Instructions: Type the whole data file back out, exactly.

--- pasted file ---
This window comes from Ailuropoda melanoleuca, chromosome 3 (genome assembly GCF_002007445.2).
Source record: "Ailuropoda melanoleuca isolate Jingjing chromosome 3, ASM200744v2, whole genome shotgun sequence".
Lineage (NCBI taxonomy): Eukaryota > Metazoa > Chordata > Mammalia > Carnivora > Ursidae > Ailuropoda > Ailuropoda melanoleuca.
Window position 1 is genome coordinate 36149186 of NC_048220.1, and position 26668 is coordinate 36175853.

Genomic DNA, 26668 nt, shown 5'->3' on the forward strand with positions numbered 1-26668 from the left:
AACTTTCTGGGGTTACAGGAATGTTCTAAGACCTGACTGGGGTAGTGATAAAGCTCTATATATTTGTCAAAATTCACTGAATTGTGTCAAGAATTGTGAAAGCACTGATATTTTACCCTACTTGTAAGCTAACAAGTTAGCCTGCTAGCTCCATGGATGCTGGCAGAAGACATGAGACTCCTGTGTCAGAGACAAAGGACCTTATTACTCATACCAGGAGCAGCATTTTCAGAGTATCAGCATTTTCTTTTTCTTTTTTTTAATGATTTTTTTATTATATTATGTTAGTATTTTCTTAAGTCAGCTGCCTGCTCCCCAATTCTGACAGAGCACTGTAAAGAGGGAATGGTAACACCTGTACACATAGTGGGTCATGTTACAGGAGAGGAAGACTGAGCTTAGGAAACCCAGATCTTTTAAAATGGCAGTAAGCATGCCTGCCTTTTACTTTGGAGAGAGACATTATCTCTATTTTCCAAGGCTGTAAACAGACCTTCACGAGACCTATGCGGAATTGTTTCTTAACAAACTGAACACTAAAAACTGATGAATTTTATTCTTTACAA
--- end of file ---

This window comes from Ailuropoda melanoleuca, chromosome 3 (genome assembly GCF_002007445.2).
Source record: "Ailuropoda melanoleuca isolate Jingjing chromosome 3, ASM200744v2, whole genome shotgun sequence".
Lineage (NCBI taxonomy): Eukaryota > Metazoa > Chordata > Mammalia > Carnivora > Ursidae > Ailuropoda > Ailuropoda melanoleuca.
Window position 1 is genome coordinate 36149186 of NC_048220.1, and position 26668 is coordinate 36175853.

Genomic DNA, 26668 nt, shown 5'->3' on the forward strand with positions numbered 1-26668 from the left:
AACTTTCTGGGGTTACAGGAATGTTCTAAGACCTGACTGGGGTAGTGATAAAGCTCTATATATTTGTCAAAATTCACTGAATTGTGTCAAGAATTGTGAAAGCACTGATATTTTACCCTACTTGTAAGCTAACAAGTTAGCCTGCTAGCTCCATGGATGCTGGCAGAAGACATGAGACTCCTGTGTCAGAGACAAAGGACCTTATTACTCATACCAGGAGCAGCATTTTCAGAGTATCAGCATTTTCTTTTTCTTTTTTTTAATGATTTTTTTATTATATTATGTTAGTATTTTCTTAAGTCAGCTGCCTGCTCCCCAATTCTGACAGAGCACTGTAAAGAGGGAATGGTAACACCTGTACACATAGTGGGTCATGTTACAGGAGAGGAAGACTGAGCTTAGGAAACCCAGATCTTTTAAAATGGCAGTAAGCATGCCTGCCTTTTACTTTGGAGAGAGACATTATCTCTATTTTCCAAGGCTGTAAACAGACCTTCACGAGACCTATGCGGAATTGTTTCTTAACAAACTGAACACTAAAAACTGATGAATTTTATTCTTTACAA